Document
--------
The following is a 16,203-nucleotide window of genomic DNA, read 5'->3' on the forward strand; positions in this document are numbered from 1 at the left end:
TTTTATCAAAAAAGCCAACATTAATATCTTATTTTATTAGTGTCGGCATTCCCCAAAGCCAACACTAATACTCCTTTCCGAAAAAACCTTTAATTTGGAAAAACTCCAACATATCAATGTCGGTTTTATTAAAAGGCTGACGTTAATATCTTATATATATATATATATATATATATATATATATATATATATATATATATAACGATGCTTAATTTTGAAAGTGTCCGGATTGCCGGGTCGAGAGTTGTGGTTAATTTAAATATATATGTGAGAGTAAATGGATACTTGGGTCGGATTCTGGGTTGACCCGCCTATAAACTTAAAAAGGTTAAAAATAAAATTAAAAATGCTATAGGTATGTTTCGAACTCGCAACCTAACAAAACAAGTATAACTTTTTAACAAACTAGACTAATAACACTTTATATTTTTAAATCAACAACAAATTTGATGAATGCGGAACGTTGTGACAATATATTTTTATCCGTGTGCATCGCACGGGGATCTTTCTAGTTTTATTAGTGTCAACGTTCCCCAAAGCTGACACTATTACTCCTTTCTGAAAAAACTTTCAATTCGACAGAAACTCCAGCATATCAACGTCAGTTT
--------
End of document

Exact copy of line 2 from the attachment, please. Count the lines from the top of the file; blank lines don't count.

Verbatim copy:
TTTTATCAAAAAAGCCAACATTAATATCTTATTTTATTAGTGTCGGCATTCCCCAAAGCCAACACTAATACTCCTTTCCGAAAAAACCTTTAATTTGGAAAAACTCCAACATATCAATGTCGGTTTTATTAAAAGGCTGACGTTAATATCTTATATATATATATATATATATATATATATATATATATATATATATATATAACGATGCTTAATTTTGAAAGTGTCCGGATTGCCGGGTCGAGAGTTGTGGTTAATTTAAATATATATGTGAGAGTAAATGGATACTTGGGTCGGATTCTGGGTTGACCCGCCTATAAACTTAAAAAGGTTAAAAATAAAATTAAAAATGCTATAGGTATGTTTCGAACTCGCAACCTAACAAAACAAGTATAACTTTTTAACAAACTAGACTAATAACACTTTATATTTTTAAATCAACAACAAATTTGATGAATGCGGAACGTTGTGACAATATATTTTTATCCGTGTGCATCGCACGGGGATCTTTCTAGTTTTATTAGTGTCAACGTTCCCCAAAGCTGACACTATTACTCCTTTCTGAAAAAACTTTCAATTCGACAGAAACTCCAGCATATCAACGTCAGTTT